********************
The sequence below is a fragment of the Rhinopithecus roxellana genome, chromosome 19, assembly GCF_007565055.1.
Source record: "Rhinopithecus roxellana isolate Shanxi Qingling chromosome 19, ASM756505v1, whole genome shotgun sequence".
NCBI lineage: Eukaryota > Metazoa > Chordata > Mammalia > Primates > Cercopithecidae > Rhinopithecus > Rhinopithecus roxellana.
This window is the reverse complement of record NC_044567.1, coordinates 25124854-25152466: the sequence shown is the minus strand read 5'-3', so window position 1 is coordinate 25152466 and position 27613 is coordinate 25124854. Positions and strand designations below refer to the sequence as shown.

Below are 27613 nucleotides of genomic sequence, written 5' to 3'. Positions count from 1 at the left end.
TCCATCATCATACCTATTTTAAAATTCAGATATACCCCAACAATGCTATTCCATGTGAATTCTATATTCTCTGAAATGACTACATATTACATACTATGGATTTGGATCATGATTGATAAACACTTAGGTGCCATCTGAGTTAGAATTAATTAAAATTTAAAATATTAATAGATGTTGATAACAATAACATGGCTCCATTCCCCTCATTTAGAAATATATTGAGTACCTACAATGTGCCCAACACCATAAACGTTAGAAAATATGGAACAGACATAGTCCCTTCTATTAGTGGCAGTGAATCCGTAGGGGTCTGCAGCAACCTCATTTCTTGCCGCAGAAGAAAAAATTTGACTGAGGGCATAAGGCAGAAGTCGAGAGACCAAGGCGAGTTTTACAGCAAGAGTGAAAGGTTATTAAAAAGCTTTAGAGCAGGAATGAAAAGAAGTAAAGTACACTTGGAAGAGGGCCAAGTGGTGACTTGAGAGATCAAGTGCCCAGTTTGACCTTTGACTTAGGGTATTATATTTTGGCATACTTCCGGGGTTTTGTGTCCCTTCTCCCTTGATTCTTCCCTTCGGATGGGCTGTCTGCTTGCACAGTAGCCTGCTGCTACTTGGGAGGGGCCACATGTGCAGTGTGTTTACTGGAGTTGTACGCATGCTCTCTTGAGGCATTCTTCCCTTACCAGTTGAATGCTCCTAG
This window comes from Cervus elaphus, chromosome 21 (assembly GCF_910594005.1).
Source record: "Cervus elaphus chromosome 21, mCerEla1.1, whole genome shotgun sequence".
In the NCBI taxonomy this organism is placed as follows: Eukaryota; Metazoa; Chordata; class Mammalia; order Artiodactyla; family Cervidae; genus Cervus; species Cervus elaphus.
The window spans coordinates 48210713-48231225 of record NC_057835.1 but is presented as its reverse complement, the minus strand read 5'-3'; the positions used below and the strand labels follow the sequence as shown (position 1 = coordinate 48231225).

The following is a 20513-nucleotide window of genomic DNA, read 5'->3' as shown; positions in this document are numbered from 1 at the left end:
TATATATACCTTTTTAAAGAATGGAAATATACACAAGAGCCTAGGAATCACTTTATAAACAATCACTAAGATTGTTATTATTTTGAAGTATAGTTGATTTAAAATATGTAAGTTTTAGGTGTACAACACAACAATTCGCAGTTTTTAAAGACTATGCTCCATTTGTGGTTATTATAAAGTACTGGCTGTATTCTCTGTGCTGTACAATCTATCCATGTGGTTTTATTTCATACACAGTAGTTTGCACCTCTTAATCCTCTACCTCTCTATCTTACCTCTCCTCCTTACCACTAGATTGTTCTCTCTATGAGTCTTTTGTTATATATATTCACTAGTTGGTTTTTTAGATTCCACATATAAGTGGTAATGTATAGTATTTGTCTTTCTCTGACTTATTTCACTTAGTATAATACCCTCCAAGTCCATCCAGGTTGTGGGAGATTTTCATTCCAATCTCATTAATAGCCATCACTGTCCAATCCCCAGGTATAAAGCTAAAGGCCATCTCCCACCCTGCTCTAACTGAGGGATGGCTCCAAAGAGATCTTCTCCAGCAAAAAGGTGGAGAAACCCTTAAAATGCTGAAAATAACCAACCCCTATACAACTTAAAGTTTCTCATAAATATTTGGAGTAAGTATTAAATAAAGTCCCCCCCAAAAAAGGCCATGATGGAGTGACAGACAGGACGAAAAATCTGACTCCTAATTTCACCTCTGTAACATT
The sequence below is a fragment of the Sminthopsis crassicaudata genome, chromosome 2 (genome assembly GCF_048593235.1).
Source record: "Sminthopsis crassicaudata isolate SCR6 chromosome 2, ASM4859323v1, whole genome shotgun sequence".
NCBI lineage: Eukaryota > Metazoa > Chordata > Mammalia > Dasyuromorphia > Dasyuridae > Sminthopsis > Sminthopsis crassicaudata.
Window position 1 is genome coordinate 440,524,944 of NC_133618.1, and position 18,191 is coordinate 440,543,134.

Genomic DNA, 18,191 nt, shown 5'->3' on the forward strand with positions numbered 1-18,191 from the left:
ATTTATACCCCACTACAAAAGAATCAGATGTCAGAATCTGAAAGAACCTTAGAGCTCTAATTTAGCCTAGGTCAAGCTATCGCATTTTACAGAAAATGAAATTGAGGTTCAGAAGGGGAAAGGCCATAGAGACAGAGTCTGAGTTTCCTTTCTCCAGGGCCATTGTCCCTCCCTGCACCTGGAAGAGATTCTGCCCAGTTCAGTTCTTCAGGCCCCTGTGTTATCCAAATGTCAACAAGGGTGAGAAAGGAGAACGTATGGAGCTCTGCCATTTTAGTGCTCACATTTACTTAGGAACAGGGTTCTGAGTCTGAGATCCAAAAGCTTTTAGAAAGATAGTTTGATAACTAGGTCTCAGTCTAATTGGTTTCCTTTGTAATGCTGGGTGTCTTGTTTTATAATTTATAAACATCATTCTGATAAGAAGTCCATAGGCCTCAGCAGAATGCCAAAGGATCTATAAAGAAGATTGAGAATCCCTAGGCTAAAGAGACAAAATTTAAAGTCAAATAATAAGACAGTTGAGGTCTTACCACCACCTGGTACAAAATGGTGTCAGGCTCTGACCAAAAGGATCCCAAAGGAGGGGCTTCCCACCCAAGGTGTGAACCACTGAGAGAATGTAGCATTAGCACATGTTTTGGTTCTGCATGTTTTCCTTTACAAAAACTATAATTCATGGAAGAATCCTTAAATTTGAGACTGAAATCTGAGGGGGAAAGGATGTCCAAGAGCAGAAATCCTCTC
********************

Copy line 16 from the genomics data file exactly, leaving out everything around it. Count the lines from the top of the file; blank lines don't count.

Window position 1 is genome coordinate 440,524,944 of NC_133618.1, and position 18,191 is coordinate 440,543,134.